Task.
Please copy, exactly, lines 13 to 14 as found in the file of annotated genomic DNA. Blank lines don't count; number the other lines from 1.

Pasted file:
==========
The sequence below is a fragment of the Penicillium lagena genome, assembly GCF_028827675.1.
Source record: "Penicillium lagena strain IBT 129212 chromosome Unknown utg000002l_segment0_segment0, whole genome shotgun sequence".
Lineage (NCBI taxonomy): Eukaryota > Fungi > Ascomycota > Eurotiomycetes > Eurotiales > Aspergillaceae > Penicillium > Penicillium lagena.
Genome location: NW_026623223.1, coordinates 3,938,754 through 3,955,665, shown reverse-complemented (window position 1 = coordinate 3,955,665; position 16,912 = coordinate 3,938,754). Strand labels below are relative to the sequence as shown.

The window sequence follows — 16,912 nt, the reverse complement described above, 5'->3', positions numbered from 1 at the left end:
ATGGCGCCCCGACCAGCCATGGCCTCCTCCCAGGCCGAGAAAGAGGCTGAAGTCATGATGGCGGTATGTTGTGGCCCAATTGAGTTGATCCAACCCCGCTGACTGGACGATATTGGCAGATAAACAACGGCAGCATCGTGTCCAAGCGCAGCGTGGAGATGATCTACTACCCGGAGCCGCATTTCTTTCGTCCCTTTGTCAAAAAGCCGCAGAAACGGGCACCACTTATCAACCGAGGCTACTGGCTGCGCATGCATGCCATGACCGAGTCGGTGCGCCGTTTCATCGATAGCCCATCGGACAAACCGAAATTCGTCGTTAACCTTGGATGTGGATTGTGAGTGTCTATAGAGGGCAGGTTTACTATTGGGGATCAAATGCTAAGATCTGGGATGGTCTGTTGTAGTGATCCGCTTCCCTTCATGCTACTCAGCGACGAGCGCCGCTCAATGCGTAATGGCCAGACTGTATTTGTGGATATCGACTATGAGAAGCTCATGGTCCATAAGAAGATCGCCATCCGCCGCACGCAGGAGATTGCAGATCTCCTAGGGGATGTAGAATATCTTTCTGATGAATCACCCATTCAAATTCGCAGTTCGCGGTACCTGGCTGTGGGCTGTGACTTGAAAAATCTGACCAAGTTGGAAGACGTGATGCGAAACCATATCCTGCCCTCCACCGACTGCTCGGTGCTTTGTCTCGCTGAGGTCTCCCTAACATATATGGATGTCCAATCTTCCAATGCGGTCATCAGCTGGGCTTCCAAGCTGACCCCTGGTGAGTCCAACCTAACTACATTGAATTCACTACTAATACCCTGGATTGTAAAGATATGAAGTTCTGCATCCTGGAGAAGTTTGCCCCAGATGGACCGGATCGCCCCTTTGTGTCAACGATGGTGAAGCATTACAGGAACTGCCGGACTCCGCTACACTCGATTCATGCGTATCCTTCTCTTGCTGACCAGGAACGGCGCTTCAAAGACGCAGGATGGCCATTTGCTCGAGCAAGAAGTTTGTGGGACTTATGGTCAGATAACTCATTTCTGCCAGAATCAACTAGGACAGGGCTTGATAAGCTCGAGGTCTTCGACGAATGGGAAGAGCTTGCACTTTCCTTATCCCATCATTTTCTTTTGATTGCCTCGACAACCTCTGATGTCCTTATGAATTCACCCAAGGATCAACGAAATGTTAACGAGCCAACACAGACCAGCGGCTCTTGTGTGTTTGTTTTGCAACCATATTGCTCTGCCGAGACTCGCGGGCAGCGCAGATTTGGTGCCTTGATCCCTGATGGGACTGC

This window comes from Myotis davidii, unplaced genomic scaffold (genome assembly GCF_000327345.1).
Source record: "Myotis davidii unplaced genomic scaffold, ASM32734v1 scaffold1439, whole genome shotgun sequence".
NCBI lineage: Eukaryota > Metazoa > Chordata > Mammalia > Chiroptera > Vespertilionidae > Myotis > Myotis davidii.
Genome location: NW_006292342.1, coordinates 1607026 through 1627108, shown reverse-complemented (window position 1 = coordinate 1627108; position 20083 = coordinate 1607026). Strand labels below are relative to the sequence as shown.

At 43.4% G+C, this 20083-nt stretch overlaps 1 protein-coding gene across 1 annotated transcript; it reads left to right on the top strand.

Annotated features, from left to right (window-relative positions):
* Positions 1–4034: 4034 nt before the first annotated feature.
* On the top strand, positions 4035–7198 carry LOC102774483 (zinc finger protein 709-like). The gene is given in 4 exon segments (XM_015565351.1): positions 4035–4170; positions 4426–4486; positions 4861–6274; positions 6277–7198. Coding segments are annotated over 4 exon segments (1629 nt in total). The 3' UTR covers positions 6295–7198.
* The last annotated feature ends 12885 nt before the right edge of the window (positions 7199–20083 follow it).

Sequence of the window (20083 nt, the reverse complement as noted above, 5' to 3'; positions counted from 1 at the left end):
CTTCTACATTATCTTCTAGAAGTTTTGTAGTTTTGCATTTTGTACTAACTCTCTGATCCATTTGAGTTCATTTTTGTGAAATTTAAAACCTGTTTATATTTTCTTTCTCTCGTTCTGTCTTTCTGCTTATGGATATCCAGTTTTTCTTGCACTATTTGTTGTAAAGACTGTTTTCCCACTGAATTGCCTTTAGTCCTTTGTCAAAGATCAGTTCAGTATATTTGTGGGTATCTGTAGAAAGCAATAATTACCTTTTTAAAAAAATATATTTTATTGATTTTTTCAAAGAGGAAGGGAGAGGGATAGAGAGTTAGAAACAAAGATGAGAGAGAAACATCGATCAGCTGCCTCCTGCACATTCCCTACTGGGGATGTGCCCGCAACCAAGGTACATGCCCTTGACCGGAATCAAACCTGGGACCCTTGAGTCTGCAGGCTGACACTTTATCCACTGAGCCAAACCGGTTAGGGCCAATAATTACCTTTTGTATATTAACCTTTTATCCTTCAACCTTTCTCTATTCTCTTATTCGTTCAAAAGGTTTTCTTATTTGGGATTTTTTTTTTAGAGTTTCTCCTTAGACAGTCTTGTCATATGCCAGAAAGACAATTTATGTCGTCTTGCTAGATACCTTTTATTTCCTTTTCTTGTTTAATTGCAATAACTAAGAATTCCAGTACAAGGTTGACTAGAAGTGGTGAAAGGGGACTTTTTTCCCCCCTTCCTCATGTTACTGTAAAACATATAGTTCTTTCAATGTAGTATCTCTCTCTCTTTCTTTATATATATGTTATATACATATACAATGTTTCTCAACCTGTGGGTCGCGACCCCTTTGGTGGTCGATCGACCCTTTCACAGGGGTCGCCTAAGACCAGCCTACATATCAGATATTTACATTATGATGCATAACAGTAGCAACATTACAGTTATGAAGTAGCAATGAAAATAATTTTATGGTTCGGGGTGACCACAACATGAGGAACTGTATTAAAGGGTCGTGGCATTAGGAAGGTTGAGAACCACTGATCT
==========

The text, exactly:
* Positions 1–4034: 4034 nt before the first annotated feature.
* On the top strand, positions 4035–7198 carry LOC102774483 (zinc finger protein 709-like). The gene is given in 4 exon segments (XM_015565351.1): positions 4035–4170; positions 4426–4486; positions 4861–6274; positions 6277–7198. Coding segments are annotated over 4 exon segments (1629 nt in total). The 3' UTR covers positions 6295–7198.